When my mom brought up the point about playdates, it really made me think. And as usual for me, I can see both sides to the argument.

If I were a mom to two small children and had never been exposed to mental illness or bipolar disorder, and only knew what I heard of it on the news or in magazine stories, than yeah, I'd probably not want my kids playing with other kids whose mother had Bipolar. If I were that uninformed about the condition, I would probably think that she was a bad mother. And as my kids grew up, they would probably begin to believe the same thing, causing my kids pain by teasing them behind their backs.

These thoughts break my heart.

On the other side, there is a huge part of me that feels that if someone is so ignorant about bipolar disorder that they wouldn't be friends with someone who had the condition, then I wouldn't want to associate with them anyway.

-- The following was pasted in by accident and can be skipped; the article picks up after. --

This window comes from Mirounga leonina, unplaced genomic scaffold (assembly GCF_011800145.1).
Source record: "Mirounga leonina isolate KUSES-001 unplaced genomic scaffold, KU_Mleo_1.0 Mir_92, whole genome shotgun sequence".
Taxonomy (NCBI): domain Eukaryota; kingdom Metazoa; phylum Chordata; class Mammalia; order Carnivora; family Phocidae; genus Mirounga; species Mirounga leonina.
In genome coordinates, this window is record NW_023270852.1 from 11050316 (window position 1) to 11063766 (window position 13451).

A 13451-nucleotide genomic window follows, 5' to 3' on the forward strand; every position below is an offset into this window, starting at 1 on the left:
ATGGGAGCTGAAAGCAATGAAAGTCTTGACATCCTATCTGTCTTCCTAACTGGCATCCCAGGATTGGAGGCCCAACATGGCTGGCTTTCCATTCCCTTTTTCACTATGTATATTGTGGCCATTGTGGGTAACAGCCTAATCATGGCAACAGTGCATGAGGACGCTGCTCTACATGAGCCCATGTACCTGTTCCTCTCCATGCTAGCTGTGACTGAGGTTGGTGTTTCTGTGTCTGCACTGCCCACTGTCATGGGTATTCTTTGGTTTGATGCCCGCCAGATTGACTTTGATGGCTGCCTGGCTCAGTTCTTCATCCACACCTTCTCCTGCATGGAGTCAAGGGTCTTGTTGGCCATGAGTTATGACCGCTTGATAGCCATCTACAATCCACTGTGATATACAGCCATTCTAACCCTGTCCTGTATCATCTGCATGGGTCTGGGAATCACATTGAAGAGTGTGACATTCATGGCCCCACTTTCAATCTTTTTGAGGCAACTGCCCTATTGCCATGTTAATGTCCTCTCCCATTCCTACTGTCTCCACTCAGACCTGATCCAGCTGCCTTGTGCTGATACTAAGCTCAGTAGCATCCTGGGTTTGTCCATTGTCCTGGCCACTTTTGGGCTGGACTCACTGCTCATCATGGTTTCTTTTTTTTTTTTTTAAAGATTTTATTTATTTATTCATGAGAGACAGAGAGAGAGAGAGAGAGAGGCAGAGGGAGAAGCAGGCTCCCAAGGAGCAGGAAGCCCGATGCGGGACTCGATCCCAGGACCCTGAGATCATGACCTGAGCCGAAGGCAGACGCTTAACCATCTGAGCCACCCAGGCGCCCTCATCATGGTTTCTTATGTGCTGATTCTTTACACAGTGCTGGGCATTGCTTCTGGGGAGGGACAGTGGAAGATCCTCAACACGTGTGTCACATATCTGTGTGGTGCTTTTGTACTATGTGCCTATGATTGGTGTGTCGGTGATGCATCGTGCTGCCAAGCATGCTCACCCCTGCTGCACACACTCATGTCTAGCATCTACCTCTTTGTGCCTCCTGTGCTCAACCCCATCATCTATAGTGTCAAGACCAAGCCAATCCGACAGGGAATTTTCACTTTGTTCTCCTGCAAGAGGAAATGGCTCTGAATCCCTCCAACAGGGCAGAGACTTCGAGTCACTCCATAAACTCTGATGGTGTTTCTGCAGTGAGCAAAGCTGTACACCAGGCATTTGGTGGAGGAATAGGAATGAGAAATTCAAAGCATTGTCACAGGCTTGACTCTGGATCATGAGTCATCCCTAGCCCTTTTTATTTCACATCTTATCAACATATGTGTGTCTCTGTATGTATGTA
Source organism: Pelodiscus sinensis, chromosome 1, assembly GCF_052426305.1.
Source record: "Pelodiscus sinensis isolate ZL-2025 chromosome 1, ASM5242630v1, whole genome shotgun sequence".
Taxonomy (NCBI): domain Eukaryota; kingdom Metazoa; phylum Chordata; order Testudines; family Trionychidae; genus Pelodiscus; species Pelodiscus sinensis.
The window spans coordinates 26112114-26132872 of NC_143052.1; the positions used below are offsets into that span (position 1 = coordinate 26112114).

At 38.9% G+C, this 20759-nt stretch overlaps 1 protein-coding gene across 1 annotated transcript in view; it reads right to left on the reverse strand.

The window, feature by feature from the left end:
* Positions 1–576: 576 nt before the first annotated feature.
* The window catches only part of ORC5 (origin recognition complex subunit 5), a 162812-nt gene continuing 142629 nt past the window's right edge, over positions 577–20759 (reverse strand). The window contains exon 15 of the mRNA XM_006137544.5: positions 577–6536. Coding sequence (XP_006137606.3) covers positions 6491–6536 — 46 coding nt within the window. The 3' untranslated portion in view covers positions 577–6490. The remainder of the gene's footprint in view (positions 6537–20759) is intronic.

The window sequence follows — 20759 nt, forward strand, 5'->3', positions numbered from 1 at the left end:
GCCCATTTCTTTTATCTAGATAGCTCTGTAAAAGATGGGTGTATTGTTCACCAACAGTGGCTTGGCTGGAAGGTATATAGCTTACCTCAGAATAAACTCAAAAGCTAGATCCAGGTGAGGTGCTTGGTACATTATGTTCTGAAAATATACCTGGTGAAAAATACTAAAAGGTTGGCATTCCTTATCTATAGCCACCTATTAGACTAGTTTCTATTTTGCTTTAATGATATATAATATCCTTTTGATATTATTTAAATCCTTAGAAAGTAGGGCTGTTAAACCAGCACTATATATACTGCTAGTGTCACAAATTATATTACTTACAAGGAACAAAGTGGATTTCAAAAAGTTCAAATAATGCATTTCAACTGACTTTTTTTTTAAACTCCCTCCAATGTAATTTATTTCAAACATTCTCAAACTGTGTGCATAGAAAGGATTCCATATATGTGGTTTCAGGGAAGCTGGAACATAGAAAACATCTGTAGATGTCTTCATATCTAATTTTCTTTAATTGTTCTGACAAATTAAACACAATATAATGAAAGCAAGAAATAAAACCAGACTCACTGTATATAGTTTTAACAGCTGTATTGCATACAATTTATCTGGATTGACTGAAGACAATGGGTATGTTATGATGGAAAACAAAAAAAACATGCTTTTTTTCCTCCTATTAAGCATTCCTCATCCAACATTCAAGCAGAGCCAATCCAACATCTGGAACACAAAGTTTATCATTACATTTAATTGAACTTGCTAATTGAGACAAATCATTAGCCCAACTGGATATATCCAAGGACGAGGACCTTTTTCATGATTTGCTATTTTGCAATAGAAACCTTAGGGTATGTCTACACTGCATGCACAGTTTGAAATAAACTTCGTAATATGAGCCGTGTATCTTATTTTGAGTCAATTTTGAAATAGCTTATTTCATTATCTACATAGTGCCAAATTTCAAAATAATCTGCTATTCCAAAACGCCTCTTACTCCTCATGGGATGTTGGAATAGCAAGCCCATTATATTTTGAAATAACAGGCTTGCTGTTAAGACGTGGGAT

But that is just me thinking about my viewpoint on the issue. I have to think about the future here and my kids might feel differently. I hope they don't, but I don't want to jeopardize their childhood development based on my desire to reveal my true identity and the condition I live with each and every day of my life. It's not fair to them to make this decision while they are so young. So I won't.

At this point, I have chosen to move forward with the blog anonymously. I just feel like it is the right thing to do for my family - not just my kids, but for my husband too.

Full disclosure

So in beginning this project I decided to consult with my husband to make sure that I had his full support. He knows that I have been wanting to do something like this for a long time, I just wasn't at the right point in my life to be able to do it until now. I believe that I am a strong writer.  People have told me that I am an excellent writer actually. But in my opinion, there is one huge roadblock standing in the way of my blog becoming a success: full disclosure. Coming out to the world and saying that you have bipolar is such a scary thing. There is so much stigma attached to the label of bipolar that it makes it almost impossible for most people to admit that they have the diagnosis at the risk of losing friends or losing their job. Future employment is probably the major reason my husband and I are nervous about unveiling my identity completely.